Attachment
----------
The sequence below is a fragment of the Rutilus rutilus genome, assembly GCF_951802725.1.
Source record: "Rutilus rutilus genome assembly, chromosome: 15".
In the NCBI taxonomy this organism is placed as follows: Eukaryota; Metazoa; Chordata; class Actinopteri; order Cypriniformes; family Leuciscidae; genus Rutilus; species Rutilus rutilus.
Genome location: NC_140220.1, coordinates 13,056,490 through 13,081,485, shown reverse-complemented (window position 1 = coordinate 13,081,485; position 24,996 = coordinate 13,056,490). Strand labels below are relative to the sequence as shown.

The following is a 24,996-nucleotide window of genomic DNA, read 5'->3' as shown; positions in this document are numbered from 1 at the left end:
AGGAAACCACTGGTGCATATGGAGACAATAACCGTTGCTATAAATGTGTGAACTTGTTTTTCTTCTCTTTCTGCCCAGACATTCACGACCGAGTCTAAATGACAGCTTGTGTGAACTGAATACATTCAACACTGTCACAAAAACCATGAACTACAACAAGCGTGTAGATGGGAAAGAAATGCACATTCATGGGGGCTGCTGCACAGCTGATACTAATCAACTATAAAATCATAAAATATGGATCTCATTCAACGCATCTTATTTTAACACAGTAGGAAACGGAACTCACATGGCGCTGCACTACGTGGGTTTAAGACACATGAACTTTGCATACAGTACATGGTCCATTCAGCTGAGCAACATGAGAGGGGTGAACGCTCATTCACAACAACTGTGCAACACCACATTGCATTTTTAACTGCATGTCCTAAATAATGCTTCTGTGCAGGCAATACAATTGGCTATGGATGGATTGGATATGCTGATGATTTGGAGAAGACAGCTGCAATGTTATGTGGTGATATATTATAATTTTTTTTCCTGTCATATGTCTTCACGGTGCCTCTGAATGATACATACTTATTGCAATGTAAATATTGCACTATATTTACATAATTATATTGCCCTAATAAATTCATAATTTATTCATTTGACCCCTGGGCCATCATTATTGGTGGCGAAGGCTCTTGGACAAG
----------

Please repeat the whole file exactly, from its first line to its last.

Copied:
The sequence below is a fragment of the Rutilus rutilus genome, assembly GCF_951802725.1.
Source record: "Rutilus rutilus genome assembly, chromosome: 15".
In the NCBI taxonomy this organism is placed as follows: Eukaryota; Metazoa; Chordata; class Actinopteri; order Cypriniformes; family Leuciscidae; genus Rutilus; species Rutilus rutilus.
Genome location: NC_140220.1, coordinates 13,056,490 through 13,081,485, shown reverse-complemented (window position 1 = coordinate 13,081,485; position 24,996 = coordinate 13,056,490). Strand labels below are relative to the sequence as shown.

The following is a 24,996-nucleotide window of genomic DNA, read 5'->3' as shown; positions in this document are numbered from 1 at the left end:
AGGAAACCACTGGTGCATATGGAGACAATAACCGTTGCTATAAATGTGTGAACTTGTTTTTCTTCTCTTTCTGCCCAGACATTCACGACCGAGTCTAAATGACAGCTTGTGTGAACTGAATACATTCAACACTGTCACAAAAACCATGAACTACAACAAGCGTGTAGATGGGAAAGAAATGCACATTCATGGGGGCTGCTGCACAGCTGATACTAATCAACTATAAAATCATAAAATATGGATCTCATTCAACGCATCTTATTTTAACACAGTAGGAAACGGAACTCACATGGCGCTGCACTACGTGGGTTTAAGACACATGAACTTTGCATACAGTACATGGTCCATTCAGCTGAGCAACATGAGAGGGGTGAACGCTCATTCACAACAACTGTGCAACACCACATTGCATTTTTAACTGCATGTCCTAAATAATGCTTCTGTGCAGGCAATACAATTGGCTATGGATGGATTGGATATGCTGATGATTTGGAGAAGACAGCTGCAATGTTATGTGGTGATATATTATAATTTTTTTTCCTGTCATATGTCTTCACGGTGCCTCTGAATGATACATACTTATTGCAATGTAAATATTGCACTATATTTACATAATTATATTGCCCTAATAAATTCATAATTTATTCATTTGACCCCTGGGCCATCATTATTGGTGGCGAAGGCTCTTGGACAAG